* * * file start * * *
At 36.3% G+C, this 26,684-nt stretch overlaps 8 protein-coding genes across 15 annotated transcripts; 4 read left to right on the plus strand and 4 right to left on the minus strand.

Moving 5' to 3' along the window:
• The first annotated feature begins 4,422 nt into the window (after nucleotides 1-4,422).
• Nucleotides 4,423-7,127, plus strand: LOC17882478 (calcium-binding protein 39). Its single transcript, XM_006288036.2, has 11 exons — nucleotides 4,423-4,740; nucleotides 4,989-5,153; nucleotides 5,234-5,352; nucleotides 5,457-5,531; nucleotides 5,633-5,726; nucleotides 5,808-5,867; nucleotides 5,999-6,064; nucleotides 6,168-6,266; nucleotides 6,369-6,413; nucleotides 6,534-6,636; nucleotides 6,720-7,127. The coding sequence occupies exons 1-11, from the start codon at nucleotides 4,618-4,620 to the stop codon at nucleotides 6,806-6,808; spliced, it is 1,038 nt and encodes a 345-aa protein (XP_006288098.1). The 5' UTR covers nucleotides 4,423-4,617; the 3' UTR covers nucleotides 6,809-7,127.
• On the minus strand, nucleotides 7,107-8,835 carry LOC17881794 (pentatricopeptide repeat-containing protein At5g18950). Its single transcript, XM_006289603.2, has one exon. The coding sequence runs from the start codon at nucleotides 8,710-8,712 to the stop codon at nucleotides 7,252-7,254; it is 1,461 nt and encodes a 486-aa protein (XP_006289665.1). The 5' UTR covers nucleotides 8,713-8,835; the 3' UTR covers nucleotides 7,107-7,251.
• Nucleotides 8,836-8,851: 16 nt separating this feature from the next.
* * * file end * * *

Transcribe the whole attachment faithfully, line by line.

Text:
At 36.3% G+C, this 26,684-nt stretch overlaps 8 protein-coding genes across 15 annotated transcripts; 4 read left to right on the plus strand and 4 right to left on the minus strand.

Moving 5' to 3' along the window:
• The first annotated feature begins 4,422 nt into the window (after nucleotides 1-4,422).
• Nucleotides 4,423-7,127, plus strand: LOC17882478 (calcium-binding protein 39). Its single transcript, XM_006288036.2, has 11 exons — nucleotides 4,423-4,740; nucleotides 4,989-5,153; nucleotides 5,234-5,352; nucleotides 5,457-5,531; nucleotides 5,633-5,726; nucleotides 5,808-5,867; nucleotides 5,999-6,064; nucleotides 6,168-6,266; nucleotides 6,369-6,413; nucleotides 6,534-6,636; nucleotides 6,720-7,127. The coding sequence occupies exons 1-11, from the start codon at nucleotides 4,618-4,620 to the stop codon at nucleotides 6,806-6,808; spliced, it is 1,038 nt and encodes a 345-aa protein (XP_006288098.1). The 5' UTR covers nucleotides 4,423-4,617; the 3' UTR covers nucleotides 6,809-7,127.
• On the minus strand, nucleotides 7,107-8,835 carry LOC17881794 (pentatricopeptide repeat-containing protein At5g18950). Its single transcript, XM_006289603.2, has one exon. The coding sequence runs from the start codon at nucleotides 8,710-8,712 to the stop codon at nucleotides 7,252-7,254; it is 1,461 nt and encodes a 486-aa protein (XP_006289665.1). The 5' UTR covers nucleotides 8,713-8,835; the 3' UTR covers nucleotides 7,107-7,251.
• Nucleotides 8,836-8,851: 16 nt separating this feature from the next.